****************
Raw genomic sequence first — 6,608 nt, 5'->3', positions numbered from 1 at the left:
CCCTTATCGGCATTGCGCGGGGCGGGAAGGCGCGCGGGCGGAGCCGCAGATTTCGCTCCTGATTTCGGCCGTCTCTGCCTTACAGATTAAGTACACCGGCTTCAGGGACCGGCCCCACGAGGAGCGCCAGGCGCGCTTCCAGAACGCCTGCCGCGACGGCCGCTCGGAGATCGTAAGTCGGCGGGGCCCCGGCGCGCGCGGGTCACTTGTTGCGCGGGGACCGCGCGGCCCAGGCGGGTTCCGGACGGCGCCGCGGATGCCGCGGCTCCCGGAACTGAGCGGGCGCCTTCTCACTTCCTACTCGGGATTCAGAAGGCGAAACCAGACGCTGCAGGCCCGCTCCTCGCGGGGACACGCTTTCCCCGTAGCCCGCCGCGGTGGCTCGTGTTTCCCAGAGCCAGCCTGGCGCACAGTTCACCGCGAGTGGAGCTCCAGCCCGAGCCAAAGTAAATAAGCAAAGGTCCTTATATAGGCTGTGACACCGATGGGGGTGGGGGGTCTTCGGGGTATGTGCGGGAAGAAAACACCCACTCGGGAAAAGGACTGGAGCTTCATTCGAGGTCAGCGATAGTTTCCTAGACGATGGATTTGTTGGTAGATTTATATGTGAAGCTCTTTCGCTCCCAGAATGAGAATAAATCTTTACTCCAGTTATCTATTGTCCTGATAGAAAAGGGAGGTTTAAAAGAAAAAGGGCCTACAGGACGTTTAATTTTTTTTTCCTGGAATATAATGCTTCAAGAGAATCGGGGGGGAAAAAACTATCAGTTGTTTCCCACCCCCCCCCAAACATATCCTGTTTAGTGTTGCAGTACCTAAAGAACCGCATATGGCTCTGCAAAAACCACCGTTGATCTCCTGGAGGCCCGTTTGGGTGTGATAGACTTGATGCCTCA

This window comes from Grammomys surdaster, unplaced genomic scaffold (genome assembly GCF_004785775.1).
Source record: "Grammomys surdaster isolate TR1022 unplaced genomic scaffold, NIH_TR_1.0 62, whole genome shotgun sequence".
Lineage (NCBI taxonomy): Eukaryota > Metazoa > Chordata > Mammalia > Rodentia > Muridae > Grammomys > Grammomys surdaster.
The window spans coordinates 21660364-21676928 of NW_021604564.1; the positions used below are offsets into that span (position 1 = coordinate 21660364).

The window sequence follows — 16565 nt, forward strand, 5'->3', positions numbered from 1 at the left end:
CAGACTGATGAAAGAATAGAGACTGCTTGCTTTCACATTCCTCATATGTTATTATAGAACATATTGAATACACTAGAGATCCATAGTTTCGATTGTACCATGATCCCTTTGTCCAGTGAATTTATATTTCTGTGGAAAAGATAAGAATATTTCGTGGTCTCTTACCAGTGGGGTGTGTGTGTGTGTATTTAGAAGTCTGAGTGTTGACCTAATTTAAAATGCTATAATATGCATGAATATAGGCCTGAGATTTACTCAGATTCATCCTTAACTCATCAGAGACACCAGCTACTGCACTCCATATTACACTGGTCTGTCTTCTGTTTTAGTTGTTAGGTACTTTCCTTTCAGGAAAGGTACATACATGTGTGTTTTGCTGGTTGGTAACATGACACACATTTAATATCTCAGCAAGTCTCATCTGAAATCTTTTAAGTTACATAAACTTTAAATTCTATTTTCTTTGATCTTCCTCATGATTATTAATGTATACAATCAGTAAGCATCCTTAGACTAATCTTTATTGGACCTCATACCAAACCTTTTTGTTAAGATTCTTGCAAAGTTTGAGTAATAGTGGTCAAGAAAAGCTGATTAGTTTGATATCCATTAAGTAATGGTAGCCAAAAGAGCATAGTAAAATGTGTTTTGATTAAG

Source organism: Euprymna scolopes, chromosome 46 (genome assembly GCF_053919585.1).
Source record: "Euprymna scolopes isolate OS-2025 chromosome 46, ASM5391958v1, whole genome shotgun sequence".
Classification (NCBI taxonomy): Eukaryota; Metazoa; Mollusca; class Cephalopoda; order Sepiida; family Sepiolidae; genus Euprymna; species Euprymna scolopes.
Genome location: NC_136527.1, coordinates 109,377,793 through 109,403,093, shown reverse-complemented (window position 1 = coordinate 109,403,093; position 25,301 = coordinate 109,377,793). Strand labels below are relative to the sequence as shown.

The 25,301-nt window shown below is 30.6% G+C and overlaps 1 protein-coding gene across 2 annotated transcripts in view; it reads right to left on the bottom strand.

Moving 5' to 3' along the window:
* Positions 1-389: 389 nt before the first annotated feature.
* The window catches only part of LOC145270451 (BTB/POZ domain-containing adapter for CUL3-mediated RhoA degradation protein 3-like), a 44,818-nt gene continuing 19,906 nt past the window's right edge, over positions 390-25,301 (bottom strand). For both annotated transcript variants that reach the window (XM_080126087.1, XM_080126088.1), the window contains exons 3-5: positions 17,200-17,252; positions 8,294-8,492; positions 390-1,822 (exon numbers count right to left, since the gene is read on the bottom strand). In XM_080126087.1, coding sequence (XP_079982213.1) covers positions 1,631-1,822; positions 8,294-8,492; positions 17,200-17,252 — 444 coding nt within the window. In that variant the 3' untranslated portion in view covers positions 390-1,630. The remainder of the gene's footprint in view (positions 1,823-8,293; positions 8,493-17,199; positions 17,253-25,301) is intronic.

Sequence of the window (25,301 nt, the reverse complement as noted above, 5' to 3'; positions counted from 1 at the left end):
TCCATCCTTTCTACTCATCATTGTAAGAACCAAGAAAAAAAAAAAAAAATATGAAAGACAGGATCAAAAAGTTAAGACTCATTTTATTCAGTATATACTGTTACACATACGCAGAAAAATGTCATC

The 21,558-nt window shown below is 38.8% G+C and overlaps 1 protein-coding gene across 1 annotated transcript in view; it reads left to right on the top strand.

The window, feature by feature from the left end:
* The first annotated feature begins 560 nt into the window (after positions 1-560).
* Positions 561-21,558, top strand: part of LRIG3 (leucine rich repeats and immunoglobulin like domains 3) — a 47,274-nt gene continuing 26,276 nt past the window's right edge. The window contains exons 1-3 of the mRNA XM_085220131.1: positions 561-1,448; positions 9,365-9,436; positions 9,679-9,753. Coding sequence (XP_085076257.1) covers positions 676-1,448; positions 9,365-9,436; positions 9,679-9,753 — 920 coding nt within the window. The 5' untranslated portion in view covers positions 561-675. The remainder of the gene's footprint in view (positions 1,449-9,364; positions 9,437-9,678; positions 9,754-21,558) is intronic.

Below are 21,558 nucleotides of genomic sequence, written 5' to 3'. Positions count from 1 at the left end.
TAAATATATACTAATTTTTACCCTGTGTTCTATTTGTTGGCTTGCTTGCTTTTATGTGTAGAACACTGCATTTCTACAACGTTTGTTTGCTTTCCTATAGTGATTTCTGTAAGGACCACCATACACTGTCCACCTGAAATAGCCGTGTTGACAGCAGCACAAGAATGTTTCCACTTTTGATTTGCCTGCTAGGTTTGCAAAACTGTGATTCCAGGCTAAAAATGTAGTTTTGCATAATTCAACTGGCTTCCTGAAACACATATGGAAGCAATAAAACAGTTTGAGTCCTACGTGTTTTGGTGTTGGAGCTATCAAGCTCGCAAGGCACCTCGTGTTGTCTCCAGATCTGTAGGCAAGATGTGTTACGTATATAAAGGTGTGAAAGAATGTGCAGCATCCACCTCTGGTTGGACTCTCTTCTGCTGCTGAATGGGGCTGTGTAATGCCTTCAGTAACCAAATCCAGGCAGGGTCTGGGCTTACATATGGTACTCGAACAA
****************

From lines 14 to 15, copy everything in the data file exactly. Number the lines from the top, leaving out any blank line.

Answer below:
Moving 5' to 3' along the window:
* Positions 1-389: 389 nt before the first annotated feature.